I’ve been playing with the master branch of tracker and i’m loving it – it looks like its finally reached the stage where I won’t just turn it straight off after a fresh install.

It now brings GNOME an RDF store with a SPARQL interface. Powerful joo-joo, but kinda scary if you haven’t seen it before. Most conversations about it lead to words like graphs, triples, ontologies… My eyes start to gloss over.. I need to learn by doing. So i’ve been playing with writing some python wrappers to hide tracker and just provide a familiar pythonic interface.

Any object type that tracker knows about will be available in python via the wonders of introspection. All properties of the class are available, with docstrings explaining the intent of the property and its type. Obviously you can get, set and delete and do simple queries. And behind the scenes are SPARQL queries in all their glory. Theres a lot still to do, but enough done that I can synchronise my address book to Tracker with Conduit (see my tracker branch).

So far it looks something like this (but its subject to very rapid change):

import tralchemy
from tralchemy.nco import Contact

# add a contact
c = Contact.create()
c.fullname = "John Carr"
c.firstname = "John"
c.nickname = "Jc2k"

# find all the people called John
for c in Contact.get(firstname="John"):
  print c.uri, c.fullname

# subscribe to any contact changes
def callback(subjects):
  print subjects
Contact.notifications.connect("SubjectsAdded", callback)

# Will probably be just:

While get() is a nice way to do simple queries, what if you wanted to do something a little more complicated. It always feels messy when you have SQL or SPARQL nested in other code. Existing SQL ORM tools are a great place to start at avoiding this, but i quite like the LINQ style generator-to-SPARQL. Something like:

q = Query(Contact.firstname for Contact in Store if Contact.nickname == 'Jc2k')


q = Query(c.firstname for c in Store if c is Contact and c.nickname == 'Jc2k')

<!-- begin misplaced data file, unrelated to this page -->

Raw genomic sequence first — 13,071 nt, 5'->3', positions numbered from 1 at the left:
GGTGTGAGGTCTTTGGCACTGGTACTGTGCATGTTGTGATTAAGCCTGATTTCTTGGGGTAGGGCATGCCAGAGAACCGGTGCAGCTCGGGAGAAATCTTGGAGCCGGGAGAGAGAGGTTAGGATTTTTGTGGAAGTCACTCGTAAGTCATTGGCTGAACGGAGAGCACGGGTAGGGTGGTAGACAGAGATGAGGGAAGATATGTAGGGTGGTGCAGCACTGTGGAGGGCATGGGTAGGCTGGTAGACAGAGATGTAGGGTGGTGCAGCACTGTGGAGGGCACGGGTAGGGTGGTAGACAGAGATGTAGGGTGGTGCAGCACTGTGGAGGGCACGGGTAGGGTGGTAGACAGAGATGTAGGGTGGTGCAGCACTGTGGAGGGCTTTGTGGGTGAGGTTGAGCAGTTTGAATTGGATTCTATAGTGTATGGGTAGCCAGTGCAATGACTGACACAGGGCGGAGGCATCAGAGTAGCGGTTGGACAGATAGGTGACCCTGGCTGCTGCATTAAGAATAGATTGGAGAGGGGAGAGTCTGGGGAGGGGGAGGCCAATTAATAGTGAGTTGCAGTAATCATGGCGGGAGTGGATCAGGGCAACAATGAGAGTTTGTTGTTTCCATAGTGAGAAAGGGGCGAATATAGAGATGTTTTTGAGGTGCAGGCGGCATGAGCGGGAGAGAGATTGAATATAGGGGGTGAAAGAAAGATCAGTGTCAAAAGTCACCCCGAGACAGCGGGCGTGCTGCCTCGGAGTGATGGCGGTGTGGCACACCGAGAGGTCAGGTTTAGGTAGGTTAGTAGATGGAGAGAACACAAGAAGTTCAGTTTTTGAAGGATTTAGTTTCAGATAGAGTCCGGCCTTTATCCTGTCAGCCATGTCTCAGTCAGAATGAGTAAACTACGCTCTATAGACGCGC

Hmm decisions. Hope to implement similar abstractions in JavaScript, C# (via LINQ) and Vala (via Magic). Anyone wanna share their cloning tech?

Mercurial and Git

Sunday, May 3rd, 2009

Jelmer just pinged me to show me a new fangled Mercurial plugin. Thats right folks – pulling and pushing between Git and Mercurial! It uses the dulwich library that I worked on with Jelmer (was the basis for my “git serve” crack and is also used for pushing and pulling between Bazaar branches and Git with bzr-git).


I look forward to seeing some new dulwich patches (they are using a patched copy right now).

On and GitHub

Monday, April 27th, 2009

When GNOME SVN was migrated to Git all your commits were attached to a generated e-mail address in the form

If you have a GitHub account you can go to your settings and add that e-mail address. Now all the old commits you made will be associated with your account when viewed on GitHub. If you’re a fan of the cute GitHub graphs, you’ll love this too.

Personal Catastrophic Fail Event

Thursday, January 8th, 2009

A couple of days ago I was pondering DVCS whilst wandering along an icy road. Not focusing on the ice proved disastrous. My right foot flew forward and i landed flat on my ****, much to the amusement of my fellow codethinkers. My head bounced off the tarmac and my elbow hit.. well who knows, but my elbow ended up pretty damn swollen. The day after brought little mercy – I seemed to have pulled muscles i didn’t even know I had and looking far left or right proved challenging, as did the simple act of putting my bag over my shoulder. Difficulty sleeping followed.

My point is, all this talk of DVCS caused me physical harm. Discussion considered harmful, lesson learned.